Kunsthaus Zurich Opens Pablo Picasso Exhibition

The Kunsthaus Zürich revives the first museum exhibition devoted to Pablo Picasso. Mounted at the Kunsthaus Zürich in 1932, the show was a crucial moment in the history of modern art. Picasso had organized a very personal look at his work, with pieces chosen from his pink and blue periods and his Cubist and neo-classical phase as well as Surrealist creations, and the homage now on show reconstructs this subjective survey. With 100 works from celebrated international collections it offers an outstanding overview and is on display exclusively in Zurich. Open 15 October 2010 – 30 January 2011.

Pablo Picasso (1881-1973) had his first-ever museum retrospective in 1932. The Spanish painter had personally assembled the works for the Kunsthaus Zürich exhibition, which lasted from September to November. The exhibition constituted a veritable revolution in the art world, the first time the works for a museum show were selected by the artist himself, and not by the director. The public greeted the avant-garde artist’s subjective take on his extraordinary oeuvre with great interest. The press tracked the master’s every move from the moment he arrived in Zurich, his wife Olga and son Paulo in tow, five days before the show opened. Not everyone was equally prepared to recognize Picasso’s genius, however: in the ‘Neue Zürcher Zeitung’ the world-famous psychologist and psychotherapist C.G. Jung pronounced the painter, on the eve of his 51st birthday, schizophrenic.

The entire permanent collection of the Kunsthaus was removed to make way for more than 200 works by Picasso, 56 of them from the artist’s own collection. Oskar Schlemmer, among other painters, was amazed at the show’s ‘record business’, which saw it extended for two weeks and visited by 34,000 people during its nine-week run. Although the museum’s outlay on the exhibition far exceeded its revenues, a trend that continues to this day, the Kunsthaus was nevertheless able to acquire one of the paintings for sale at the show: ‘Guitare sur un guéridon’ (Guitar on a Pedestal), 1915.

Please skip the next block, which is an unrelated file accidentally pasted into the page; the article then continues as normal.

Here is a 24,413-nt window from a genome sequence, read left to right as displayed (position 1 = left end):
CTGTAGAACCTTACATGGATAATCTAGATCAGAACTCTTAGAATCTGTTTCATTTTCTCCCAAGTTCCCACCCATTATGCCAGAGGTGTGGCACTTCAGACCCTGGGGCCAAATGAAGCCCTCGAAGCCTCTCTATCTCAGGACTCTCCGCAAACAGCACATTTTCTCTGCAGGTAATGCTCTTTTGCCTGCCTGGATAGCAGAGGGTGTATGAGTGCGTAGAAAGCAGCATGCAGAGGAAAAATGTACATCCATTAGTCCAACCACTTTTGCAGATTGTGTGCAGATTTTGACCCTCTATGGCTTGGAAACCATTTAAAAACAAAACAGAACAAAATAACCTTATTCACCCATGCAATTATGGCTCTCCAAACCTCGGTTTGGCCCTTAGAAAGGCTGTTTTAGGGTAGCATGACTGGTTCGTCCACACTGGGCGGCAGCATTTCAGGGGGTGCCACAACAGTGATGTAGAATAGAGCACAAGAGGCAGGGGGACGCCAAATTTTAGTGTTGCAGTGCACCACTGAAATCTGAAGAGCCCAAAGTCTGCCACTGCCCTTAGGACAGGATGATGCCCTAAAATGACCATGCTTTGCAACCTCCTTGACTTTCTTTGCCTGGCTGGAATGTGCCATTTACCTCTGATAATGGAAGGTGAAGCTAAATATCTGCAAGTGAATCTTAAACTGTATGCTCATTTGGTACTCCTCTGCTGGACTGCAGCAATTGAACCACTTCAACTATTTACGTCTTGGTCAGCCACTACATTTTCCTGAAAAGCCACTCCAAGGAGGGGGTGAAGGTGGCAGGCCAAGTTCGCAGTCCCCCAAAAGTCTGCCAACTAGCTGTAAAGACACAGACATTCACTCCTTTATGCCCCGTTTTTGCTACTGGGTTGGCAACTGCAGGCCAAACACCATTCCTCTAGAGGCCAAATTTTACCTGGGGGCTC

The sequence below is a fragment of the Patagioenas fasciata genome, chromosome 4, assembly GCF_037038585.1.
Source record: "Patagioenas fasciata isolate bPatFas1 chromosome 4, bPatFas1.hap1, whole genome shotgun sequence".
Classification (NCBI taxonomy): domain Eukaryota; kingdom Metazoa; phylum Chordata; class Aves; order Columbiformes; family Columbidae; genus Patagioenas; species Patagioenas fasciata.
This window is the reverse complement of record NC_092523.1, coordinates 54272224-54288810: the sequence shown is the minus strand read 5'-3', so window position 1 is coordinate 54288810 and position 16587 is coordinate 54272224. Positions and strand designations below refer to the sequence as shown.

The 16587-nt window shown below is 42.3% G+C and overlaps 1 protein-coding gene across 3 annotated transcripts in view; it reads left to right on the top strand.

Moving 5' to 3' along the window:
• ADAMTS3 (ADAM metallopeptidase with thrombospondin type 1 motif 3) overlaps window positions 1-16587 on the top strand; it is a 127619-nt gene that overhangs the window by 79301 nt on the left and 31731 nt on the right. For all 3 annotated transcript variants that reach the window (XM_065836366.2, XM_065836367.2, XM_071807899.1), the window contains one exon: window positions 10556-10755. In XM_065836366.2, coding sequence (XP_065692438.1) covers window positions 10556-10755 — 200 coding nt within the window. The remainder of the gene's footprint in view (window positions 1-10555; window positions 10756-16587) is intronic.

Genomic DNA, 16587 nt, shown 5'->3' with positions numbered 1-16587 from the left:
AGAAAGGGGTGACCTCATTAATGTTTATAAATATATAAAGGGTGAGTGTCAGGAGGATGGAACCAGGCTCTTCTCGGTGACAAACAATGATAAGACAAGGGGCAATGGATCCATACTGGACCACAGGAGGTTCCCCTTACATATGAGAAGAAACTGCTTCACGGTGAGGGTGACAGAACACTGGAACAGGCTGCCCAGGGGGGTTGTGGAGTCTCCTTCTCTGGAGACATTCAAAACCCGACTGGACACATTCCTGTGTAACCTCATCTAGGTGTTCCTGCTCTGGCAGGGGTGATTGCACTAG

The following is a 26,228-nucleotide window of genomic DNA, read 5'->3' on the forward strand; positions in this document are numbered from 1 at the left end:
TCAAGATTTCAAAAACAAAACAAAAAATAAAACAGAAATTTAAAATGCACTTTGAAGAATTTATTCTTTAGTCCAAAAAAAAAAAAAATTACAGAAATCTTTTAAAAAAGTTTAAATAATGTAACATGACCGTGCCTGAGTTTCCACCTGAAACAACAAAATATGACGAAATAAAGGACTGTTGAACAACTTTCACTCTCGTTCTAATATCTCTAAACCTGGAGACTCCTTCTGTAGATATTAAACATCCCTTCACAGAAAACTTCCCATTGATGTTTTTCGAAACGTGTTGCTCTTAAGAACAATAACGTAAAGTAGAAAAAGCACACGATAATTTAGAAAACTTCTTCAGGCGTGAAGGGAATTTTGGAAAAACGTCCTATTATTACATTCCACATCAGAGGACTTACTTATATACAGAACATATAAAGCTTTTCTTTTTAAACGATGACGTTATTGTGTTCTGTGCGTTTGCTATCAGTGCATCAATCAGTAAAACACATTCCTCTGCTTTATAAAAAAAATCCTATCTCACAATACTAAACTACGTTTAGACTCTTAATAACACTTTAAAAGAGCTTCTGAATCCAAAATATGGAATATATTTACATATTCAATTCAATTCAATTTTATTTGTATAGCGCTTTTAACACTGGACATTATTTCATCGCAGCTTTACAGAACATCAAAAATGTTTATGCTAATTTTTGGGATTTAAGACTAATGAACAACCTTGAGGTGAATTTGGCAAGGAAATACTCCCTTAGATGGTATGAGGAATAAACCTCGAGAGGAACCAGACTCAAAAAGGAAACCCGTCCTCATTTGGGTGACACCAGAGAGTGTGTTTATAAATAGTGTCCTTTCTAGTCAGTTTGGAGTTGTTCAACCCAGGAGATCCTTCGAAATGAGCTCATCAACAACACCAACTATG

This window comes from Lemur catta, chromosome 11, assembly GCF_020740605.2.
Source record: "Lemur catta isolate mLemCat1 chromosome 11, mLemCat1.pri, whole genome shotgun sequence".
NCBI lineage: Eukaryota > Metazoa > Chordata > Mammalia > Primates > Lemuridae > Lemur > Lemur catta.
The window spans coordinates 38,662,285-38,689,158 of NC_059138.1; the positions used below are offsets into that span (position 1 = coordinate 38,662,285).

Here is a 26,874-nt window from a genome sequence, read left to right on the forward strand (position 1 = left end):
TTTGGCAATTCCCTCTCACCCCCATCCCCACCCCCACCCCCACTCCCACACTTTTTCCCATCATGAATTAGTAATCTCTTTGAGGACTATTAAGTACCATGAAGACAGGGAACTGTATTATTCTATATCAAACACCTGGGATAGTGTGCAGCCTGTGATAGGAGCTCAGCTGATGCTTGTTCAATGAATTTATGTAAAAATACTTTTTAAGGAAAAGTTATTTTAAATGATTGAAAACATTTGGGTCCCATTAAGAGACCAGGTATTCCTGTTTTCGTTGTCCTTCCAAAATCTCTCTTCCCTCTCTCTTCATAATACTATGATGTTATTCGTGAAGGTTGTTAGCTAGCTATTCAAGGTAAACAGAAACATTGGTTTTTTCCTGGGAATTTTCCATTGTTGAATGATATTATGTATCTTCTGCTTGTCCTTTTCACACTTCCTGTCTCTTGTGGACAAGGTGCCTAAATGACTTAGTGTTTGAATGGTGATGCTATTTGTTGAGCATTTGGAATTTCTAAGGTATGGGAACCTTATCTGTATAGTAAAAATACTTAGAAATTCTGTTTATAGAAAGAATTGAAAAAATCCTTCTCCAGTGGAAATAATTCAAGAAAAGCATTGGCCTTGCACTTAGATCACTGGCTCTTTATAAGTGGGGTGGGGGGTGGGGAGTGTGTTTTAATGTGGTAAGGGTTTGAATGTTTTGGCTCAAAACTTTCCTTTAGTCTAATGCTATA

In 2010 Picasso’s first retrospective will be revived. As it celebrates its centenary in 2010, the Kunsthaus Zürich presents itself as an institution that was open to avant-garde movements early on. With his homage to the 1932 exhibition, curators Tobia Bezzola and Simenotte Fraquelli evoke the background of the world’s first comprehensive Picasso museum show, and demonstrate its influence on the reception of the now world-famous artist. Over 70 masterpieces will be assembled in the main exhibition room, works on loan from New York’s Museum of Modern Art and Metropolitan Museum, London’s Tate Modern, and the Museo Thyssen-Bornemisza in Madrid, among other places, while private collectors in Europe and elsewhere are to lend rarely shown works of their own. The historical significance of this expensive and logistically complex exhibition, together with its selection of individual pieces, makes it a one-of-a-kind event, on show exclusively in Zurich.

Image: Pablo Picasso The Yellow Belt: Marie-Thérèse, 1932 Courtesy Nahmad Collection, Switzerland © 2010 ProLitteris, Zurich

Zürcher Kunstgesellschaft Postfach CH 8024 Zürich Tel. +41 (0)44 253 84 84 Fax +41 (0)44 253 84 33 [email protected]

www.kunsthaus.ch

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